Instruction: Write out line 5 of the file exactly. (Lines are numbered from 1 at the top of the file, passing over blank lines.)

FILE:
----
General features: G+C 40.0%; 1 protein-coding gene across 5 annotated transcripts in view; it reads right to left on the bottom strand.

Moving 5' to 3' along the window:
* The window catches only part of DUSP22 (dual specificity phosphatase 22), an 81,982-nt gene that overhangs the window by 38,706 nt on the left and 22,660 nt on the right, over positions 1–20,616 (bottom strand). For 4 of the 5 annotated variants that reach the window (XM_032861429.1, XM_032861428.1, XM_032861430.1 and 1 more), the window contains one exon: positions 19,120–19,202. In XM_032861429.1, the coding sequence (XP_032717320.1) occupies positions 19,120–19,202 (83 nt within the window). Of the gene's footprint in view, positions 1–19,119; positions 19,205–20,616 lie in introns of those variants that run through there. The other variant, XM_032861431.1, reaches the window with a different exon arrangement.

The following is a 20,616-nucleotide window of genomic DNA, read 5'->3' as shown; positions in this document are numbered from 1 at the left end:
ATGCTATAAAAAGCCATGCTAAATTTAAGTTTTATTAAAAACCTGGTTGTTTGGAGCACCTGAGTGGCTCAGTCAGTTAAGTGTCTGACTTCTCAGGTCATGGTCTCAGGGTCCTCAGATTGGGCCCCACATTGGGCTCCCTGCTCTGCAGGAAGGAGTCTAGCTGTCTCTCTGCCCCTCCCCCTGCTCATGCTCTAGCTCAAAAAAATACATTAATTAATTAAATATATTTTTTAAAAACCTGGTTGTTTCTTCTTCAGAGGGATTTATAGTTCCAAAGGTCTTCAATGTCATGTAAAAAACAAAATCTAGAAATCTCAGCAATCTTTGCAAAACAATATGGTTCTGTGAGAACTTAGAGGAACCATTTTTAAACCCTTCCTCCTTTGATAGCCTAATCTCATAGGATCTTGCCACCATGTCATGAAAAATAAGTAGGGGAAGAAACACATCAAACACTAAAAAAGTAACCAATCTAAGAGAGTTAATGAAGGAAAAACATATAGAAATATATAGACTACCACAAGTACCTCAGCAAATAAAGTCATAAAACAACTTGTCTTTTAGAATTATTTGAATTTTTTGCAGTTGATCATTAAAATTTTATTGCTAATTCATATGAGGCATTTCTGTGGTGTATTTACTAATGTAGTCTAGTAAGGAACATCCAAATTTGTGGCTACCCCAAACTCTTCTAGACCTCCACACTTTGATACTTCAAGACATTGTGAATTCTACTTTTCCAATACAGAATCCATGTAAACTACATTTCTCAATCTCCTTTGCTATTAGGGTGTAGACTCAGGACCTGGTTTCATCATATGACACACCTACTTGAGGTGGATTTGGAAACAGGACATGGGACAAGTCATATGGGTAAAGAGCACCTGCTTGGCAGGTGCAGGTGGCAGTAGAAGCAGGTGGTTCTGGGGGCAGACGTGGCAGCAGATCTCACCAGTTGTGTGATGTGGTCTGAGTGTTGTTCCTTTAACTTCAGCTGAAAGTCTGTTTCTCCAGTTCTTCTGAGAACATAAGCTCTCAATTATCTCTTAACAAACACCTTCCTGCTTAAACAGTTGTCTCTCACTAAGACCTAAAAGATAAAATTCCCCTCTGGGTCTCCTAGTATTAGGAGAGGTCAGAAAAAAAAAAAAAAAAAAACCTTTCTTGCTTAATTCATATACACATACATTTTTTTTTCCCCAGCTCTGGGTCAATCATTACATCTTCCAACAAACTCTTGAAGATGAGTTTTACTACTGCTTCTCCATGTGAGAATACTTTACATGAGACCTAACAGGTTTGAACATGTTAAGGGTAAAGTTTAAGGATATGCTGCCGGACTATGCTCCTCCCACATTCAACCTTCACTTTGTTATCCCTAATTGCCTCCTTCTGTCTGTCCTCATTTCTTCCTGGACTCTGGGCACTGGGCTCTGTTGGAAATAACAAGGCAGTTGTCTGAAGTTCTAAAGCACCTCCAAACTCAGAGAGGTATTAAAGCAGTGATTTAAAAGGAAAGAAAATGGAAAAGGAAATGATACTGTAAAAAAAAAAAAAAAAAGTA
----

ATGCTATAAAAAGCCATGCTAAATTTAAGTTTTATTAAAAACCTGGTTGTTTGGAGCACCTGAGTGGCTCAGTCAGTTAAGTGTCTGACTTCTCAGGTCATGGTCTCAGGGTCCTCAGATTGGGCCCCACATTGGGCTCCCTGCTCTGCAGGAAGGAGTCTAGCTGTCTCTCTGCCCCTCCCCCTGCTCATGCTCTAGCTCAAAAAAATACATTAATTAATTAAATATATTTTTTAAAAACCTGGTTGTTTCTTCTTCAGAGGGATTTATAGTTCCAAAGGTCTTCAATGTCATGTAAAAAACAAAATCTAGAAATCTCAGCAATCTTTGCAAAACAATATGGTTCTGTGAGAACTTAGAGGAACCATTTTTAAACCCTTCCTCCTTTGATAGCCTAATCTCATAGGATCTTGCCACCATGTCATGAAAAATAAGTAGGGGAAGAAACACATCAAACACTAAAAAAGTAACCAATCTAAGAGAGTTAATGAAGGAAAAACATATAGAAATATATAGACTACCACAAGTACCTCAGCAAATAAAGTCATAAAACAACTTGTCTTTTAGAATTATTTGAATTTTTTGCAGTTGATCATTAAAATTTTATTGCTAATTCATATGAGGCATTTCTGTGGTGTATTTACTAATGTAGTCTAGTAAGGAACATCCAAATTTGTGGCTACCCCAAACTCTTCTAGACCTCCACACTTTGATACTTCAAGACATTGTGAATTCTACTTTTCCAATACAGAATCCATGTAAACTACATTTCTCAATCTCCTTTGCTATTAGGGTGTAGACTCAGGACCTGGTTTCATCATATGACACACCTACTTGAGGTGGATTTGGAAACAGGACATGGGACAAGTCATATGGGTAAAGAGCACCTGCTTGGCAGGTGCAGGTGGCAGTAGAAGCAGGTGGTTCTGGGGGCAGACGTGGCAGCAGATCTCACCAGTTGTGTGATGTGGTCTGAGTGTTGTTCCTTTAACTTCAGCTGAAAGTCTGTTTCTCCAGTTCTTCTGAGAACATAAGCTCTCAATTATCTCTTAACAAACACCTTCCTGCTTAAACAGTTGTCTCTCACTAAGACCTAAAAGATAAAATTCCCCTCTGGGTCTCCTAGTATTAGGAGAGGTCAGAAAAAAAAAAAAAAAAAAACCTTTCTTGCTTAATTCATATACACATACATTTTTTTTTCCCCAGCTCTGGGTCAATCATTACATCTTCCAACAAACTCTTGAAGATGAGTTTTACTACTGCTTCTCCATGTGAGAATACTTTACATGAGACCTAACAGGTTTGAACATGTTAAGGGTAAAGTTTAAGGATATGCTGCCGGACTATGCTCCTCCCACATTCAACCTTCACTTTGTTATCCCTAATTGCCTCCTTCTGTCTGTCCTCATTTCTTCCTGGACTCTGGGCACTGGGCTCTGTTGGAAATAACAAGGCAGTTGTCTGAAGTTCTAAAGCACCTCCAAACTCAGAGAGGTATTAAAGCAGTGATTTAAAAGGAAAGAAAATGGAAAAGGAAATGATACTGTAAAAAAAAAAAAAAAAAGTA